Maybe you think this 20-year-old from Northern Ireland has been overhyped. It's possible, but watching him play says otherwise. McIlroy is a natural talent and he plays a mature game. On his first trip around the majors last year, he was 20th at the Masters, 10th at the U.S. Open and third at the PGA. He won in Dubai last year and had 11 other top-10 finishes. Once he gets a little more polish and experience, his potential is unlimited. Geoff Ogilvy described him last year as a future No. 2 in the world-type player.
Most Likely Breakthrough: 2011 British Open, Royal St. George's

6. Sergio Garcia
No. 3 on 2009 list
World Ranking: 15
Wins: 18
The mighty have fallen. Garcia was No. 1 in this ranking for some time but his game has slipped since losing the 2008 PGA Championship at Oakland Hills to Padraig Harrington. The putter has been a problem for Garcia, and that's a problem that typically works back through every club in the bag and, eventually, into the player's head. Garcia has taken some steps forward and some steps back. A down year like 2009 may prove to be good for him in the long run. Every great player needs some re-invigoration now and then, in other words, he might have needed a kick in the pants. Expect Garcia to come back strong sooner or later.
Most Likely Breakthrough: 2010 British Open, St. Andrews

7. Henrik Stenson
No. 6 on 2009 list
World Ranking: 9
Wins: 8
Though he hasn't won in Europe since 2007, the lanky Swede bounced back strong last year. He won the Players with a dominating final-round 66 and played solid golf in the majors: ninth at the U.S. Open, 13th at the British Open, and sixth at the PGA. Stenson has a knack for looking like a world-beater when he plays well, like when he won the World Match Play Championship. Despite his good play last year, he got more headlines for undressing to play a shot from a hazard at Doral, a fact that no doubt amused his offbeat sense of humor.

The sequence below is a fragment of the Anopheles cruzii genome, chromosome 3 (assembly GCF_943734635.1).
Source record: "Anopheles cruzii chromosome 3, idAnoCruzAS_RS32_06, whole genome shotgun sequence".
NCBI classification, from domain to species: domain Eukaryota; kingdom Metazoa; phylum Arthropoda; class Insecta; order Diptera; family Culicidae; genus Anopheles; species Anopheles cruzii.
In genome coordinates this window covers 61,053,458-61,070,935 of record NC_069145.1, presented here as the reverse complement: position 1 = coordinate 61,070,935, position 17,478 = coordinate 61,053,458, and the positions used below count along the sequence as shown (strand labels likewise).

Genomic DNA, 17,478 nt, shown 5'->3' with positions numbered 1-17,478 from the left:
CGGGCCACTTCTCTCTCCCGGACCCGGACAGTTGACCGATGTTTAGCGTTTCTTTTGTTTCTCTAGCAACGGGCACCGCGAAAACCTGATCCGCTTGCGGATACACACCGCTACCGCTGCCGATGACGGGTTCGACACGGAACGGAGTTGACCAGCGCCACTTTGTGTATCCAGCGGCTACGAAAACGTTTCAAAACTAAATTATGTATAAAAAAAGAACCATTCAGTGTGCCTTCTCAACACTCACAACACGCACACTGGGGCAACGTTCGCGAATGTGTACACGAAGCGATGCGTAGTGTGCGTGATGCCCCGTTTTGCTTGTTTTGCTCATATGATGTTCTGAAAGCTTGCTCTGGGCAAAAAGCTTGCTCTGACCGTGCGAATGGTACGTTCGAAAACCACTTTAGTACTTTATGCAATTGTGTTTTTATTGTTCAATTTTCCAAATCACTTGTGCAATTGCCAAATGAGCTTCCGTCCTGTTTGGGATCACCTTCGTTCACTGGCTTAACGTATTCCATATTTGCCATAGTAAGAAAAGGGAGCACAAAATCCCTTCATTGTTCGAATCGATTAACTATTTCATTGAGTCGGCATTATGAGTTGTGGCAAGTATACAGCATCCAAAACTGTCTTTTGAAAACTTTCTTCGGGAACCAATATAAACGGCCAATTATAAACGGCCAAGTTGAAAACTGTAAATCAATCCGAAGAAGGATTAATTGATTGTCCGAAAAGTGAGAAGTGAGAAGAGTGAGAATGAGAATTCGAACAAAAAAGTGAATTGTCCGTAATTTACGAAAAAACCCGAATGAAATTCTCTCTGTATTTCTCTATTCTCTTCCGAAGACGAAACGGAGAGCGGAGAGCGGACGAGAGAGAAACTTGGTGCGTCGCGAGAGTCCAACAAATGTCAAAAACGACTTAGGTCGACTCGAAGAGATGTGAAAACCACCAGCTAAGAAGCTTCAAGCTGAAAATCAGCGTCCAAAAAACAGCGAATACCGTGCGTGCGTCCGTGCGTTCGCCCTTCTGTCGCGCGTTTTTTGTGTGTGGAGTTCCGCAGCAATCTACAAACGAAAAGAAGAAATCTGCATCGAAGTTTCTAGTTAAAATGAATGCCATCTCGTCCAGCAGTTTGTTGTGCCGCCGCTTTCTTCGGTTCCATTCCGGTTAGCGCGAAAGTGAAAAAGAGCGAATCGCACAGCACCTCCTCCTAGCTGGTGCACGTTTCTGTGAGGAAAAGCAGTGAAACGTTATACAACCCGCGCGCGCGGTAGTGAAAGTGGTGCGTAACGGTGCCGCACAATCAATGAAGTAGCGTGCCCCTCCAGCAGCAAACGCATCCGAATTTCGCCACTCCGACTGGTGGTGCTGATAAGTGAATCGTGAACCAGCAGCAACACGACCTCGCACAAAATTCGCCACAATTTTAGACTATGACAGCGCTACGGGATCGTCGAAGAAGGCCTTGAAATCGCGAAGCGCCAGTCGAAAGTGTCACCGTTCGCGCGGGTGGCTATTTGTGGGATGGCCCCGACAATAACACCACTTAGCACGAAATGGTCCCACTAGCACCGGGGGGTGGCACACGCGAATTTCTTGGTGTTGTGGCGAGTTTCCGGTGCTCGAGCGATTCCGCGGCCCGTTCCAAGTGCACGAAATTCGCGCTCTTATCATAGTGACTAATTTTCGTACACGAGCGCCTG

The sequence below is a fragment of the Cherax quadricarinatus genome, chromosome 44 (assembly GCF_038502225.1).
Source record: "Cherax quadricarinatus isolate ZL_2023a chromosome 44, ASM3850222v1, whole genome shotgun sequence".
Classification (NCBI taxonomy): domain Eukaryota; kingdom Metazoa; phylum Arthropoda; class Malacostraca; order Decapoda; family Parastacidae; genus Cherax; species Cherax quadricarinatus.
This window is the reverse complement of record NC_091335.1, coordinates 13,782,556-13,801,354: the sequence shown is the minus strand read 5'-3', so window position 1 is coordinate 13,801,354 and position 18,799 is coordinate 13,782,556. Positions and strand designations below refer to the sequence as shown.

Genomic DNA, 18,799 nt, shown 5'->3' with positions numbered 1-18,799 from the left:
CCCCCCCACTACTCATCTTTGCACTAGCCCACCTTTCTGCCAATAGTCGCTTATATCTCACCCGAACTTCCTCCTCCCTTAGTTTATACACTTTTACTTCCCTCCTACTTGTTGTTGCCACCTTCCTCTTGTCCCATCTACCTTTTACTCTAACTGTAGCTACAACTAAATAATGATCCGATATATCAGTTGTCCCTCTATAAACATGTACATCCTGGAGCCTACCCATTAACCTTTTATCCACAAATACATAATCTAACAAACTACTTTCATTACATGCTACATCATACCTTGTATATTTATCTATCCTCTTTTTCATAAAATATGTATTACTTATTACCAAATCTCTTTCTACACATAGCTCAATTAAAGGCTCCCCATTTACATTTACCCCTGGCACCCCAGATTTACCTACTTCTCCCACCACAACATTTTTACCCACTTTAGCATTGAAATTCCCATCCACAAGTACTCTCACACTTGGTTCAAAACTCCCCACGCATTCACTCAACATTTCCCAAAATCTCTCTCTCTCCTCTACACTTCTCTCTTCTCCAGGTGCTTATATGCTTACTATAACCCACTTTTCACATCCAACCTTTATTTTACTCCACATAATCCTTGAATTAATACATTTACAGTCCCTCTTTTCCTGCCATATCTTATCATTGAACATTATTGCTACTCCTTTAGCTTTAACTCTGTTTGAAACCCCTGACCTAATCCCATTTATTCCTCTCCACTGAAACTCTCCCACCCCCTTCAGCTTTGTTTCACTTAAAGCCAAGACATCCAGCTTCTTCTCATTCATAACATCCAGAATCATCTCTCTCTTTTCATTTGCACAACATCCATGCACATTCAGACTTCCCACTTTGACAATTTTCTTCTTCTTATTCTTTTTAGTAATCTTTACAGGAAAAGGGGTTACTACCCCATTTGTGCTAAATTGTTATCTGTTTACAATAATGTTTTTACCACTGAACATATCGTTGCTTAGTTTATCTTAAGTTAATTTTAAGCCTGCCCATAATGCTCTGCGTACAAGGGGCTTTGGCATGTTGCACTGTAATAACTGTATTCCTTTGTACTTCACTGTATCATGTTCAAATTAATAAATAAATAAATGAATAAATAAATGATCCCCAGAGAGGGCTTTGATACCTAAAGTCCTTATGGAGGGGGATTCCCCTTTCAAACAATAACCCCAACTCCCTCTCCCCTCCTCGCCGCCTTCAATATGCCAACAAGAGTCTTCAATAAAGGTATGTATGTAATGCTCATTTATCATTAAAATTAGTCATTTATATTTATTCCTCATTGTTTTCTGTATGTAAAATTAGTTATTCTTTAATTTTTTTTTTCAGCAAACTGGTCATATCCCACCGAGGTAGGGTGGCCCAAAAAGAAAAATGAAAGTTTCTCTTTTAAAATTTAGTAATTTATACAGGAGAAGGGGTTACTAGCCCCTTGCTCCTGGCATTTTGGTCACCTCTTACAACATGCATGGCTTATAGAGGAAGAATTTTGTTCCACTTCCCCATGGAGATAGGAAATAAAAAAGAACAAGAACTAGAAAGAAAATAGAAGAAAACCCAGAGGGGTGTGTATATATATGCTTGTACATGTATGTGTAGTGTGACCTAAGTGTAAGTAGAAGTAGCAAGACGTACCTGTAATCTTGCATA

Most Likely Breakthrough: 2011 U.S Open, Congressional

8. Paul Casey
No. 2 on 2009 list
World Ranking: 8
Wins: 11
Casey is a hard player to get a handle on. He's had flashes of brilliance at a few majors. Remember that 65 he shot at Oakmont in the '07 U.S. Open? Or at the '08 Masters, when he was seven under par through three rounds and in serious contention and closed with a horrid 79? He got nosed out at last year's World Match Play Championship by his buddy Geoff Ogilvy, then bounced back to win the Shell Houston Open. He's got game, he's got length and he's golf-smart. A rib injury shelved him late last year but he seems OK now.
Most Likely Breakthrough: 2011 PGA Championship, Atlanta Athletic Club

9. Ian Poulter
Not ranked on 2009 list
World Ranking: 11
Wins: 9
Poulter won in Singapore last year, his first victory since 2006. He's gotten a lot of mileage out of some close calls — being runner-up to Padraig Harrington at the British Open and runner-up last year to Stenson at the Players. He's also milked his Ryder Cup performance for all its worth. Poulter has never won in the U.S. and to be honest, doesn't seem like he ought to be ranked as high as 11th based on his record. That said, Poulter has grit, he's colorful, fans like him and he's a smart interview. It would be good for golf is he had more high finishes.
Most Likely Breakthrough: 2011 British Open, Royal St. George's

10. Anthony Kim
Not ranked on 2009 list
World Ranking: 27
Wins: 2
It remains to be seen whether Kim really gets what it takes to be hugely successful. He talked a good game in 2008 about dedicating himself to practice and cutting down on partying, but he didn't appear to walk the walk in 2009. He isn't helping his game by chasing appearance fees around the world, not that you can blame him for that. He played well only a few weeks last year and seems pretty far removed from the brash young talent that won twice in '08. With luck, the '09 letdown was a slap in the face that got his attention.
Most Likely Breakthrough: 2012 Masters